Im looking forward to hearing this.Dont ever mess with Drake Savage.
June 22, 2011 @ 2:35 pm
This is the best album I have heard in years. I am very happy for you Joe!
June 22, 2011 @ 4:38 pm
Just bought it. I’m currently on “Introducing Drake Savage” and it’s blowing me away. So many styles merging, crazy good stuff.
June 22, 2011 @ 6:17 pm
I’ve only heard “Vengeance Gonna Be My Name” so far, and it was solid. Like you said — Ennio Morricone backing up Johnny Cash in his darker (American) days. It sounds dusty, worn; like it wreaks of tequila, rose oil and gunpowder. Can’t wait to hear the rest of the album.
June 22, 2011 @ 7:48 pm
Wow. From the 30 second samples I hear something epic. Great blog Triggerman.
Martin Luther Presley
June 23, 2011 @ 1:51 am
TEXAS WHORE PLEASER has been one of my favorite albums of the last decade. Can’t wait to get this one.
June 23, 2011 @ 5:58 am
I can’t wait to hear this. And the ability to order the cd while getting the instant gratification of a free digital download is priceless.
June 23, 2011 @ 8:20 am
fuckin great review of an amazing album. after only a coupla days with it i echo every sentiment you express there, most of all how “time was never introduced as a goal”, which to me in this case also goes along with slim not seeking out fame and fortune and mass appeal. feels like he truly made the album he wanted to make without compromise on any front, a foreign concept in today’s music. even if this album isn’t your style you gotta respect that.
June 24, 2011 @ 7:32 am
I haven’t heard anything about this release. Brings me back to the story tellin of Marty Robbins, along with Marty, I have a whole shelf of spaghetti Westurn Albums & concept albums. Sounds like a good one to add to the collection. The Dick Dale flair with Johnny Cash imagry comment made me go listen. Good words Trig…..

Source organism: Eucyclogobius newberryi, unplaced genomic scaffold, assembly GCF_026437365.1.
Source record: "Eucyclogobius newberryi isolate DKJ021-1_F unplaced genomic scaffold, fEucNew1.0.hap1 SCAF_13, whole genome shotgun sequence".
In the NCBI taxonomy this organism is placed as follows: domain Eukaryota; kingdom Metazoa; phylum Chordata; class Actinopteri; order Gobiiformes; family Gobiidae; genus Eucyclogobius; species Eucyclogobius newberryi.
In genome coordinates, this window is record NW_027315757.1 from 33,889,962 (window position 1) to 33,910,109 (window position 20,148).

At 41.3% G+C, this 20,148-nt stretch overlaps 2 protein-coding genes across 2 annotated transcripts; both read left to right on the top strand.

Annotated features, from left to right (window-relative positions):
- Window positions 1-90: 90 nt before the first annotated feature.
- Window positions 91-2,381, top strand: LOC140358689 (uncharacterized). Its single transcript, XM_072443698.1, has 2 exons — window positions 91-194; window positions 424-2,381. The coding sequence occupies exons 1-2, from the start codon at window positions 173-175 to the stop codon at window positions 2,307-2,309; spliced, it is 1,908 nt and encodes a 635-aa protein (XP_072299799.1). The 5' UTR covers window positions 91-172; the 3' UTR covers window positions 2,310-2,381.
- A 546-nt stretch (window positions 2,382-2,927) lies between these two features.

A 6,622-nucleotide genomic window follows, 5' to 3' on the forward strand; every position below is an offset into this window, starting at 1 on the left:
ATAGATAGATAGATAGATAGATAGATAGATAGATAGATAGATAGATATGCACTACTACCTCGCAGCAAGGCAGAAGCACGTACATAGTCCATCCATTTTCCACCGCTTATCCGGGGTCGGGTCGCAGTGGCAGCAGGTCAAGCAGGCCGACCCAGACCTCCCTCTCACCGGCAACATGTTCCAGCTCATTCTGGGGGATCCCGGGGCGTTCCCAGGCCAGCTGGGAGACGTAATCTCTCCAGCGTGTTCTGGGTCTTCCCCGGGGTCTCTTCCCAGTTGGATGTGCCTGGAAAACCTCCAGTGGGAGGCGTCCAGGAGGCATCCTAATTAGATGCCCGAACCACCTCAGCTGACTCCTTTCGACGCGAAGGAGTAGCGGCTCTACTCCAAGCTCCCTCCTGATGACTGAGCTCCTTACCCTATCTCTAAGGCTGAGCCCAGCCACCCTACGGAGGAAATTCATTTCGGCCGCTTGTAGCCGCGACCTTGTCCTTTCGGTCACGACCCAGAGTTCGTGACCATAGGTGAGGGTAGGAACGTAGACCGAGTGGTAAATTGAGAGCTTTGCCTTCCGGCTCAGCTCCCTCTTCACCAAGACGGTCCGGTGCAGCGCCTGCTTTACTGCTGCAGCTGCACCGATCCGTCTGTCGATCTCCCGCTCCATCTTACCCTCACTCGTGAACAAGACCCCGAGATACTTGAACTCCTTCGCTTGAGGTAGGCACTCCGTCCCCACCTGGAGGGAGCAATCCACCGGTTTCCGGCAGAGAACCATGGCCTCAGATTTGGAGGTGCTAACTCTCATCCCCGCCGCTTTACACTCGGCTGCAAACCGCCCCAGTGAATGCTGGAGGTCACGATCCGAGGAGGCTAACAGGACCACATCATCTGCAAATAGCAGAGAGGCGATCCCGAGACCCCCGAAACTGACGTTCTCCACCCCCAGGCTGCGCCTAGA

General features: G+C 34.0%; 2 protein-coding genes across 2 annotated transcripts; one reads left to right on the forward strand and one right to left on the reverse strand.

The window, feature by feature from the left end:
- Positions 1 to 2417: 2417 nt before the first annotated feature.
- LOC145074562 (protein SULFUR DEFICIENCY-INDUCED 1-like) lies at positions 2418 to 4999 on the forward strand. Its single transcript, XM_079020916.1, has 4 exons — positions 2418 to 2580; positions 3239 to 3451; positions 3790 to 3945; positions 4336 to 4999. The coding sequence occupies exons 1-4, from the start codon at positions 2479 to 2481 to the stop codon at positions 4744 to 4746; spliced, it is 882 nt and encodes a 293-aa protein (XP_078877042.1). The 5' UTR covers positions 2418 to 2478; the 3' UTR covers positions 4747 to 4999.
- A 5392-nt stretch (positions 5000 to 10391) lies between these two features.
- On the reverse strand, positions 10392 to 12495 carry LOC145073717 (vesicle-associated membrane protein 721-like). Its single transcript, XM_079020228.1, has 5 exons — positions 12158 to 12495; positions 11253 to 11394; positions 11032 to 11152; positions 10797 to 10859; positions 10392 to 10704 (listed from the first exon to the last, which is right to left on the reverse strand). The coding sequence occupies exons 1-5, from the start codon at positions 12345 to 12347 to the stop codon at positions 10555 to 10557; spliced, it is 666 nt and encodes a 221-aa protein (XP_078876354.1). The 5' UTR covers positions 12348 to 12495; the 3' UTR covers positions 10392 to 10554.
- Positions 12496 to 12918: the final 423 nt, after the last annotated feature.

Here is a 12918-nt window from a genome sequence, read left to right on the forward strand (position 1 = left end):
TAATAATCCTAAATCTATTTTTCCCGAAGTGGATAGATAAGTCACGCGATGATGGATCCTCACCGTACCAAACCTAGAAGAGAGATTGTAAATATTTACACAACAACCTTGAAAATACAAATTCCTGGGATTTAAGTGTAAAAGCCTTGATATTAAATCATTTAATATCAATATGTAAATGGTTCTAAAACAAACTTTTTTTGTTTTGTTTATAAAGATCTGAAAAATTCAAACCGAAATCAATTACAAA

Martin Luther Presley
June 26, 2011 @ 8:56 am
I’ve got the album now.
If anyone thinks Triggerman might be exaggerating…he’s not.
September 1, 2011 @ 10:24 pm
This post inspired me to buy this cd, and let me tell you, it is the truth. This album is epic.
July 10, 2011 @ 7:19 am
i couldn’t help but notice how “slim” your archive on slackeye was. only two posts in about three years. one was this review of El Santo, which obviously you enjoyed. what was that word you used? oh yeah “masterpiece”. then there is the other post in your archive. its a gem. a beautiful profanity laced tirade, putting ole slim in his proper place for talking out his ass. so i have only one question. did you guys kiss and make up?
July 22, 2011 @ 4:26 pm
This album is beyond great. I love a good concept album and this does not disappoint. Its kinda like a western version of “The Wall”.
I first heard of Slakeye Slim on the “Southern Independant” compilation, (btw, it is a free download over at http://www.givememyxxx.com ) . His track “Introducing Drake Savage” quickly became one of my favorites. I figured probably the best of the album, but I want to here the rest. Truth is Im not sure which track is the best. I cant stop listening to the thing as a whole.
Thanks Kyle for the tip on where to find the cd. I tried Amazon and it wasnt there. Gotta go Slackeyes website to order, but you get a download in almost any usefull digital format instantly when you purchase the physical copy. Also on the link to the digital only copy Trig provided up top the is a download link for a free EP.
Thanks again Kyle.
November 28, 2011 @ 6:22 pm
i heard a this album everyday since one month,and it gives me the strenght of a horse before i go at work! so thanx slackeye slim!
freddy from marseille (france)
November 29, 2011 @ 5:17 am
I’m a huge fan & supporter of Farmageddon Records NRO Joe Franklin here! I love this release & the amazing collaboration with Joe & Graham Lindsey. Excellent stuff!
2011 Album of the Year – Slackeye Slim’s “El Santo Grial…” « Saving Country Music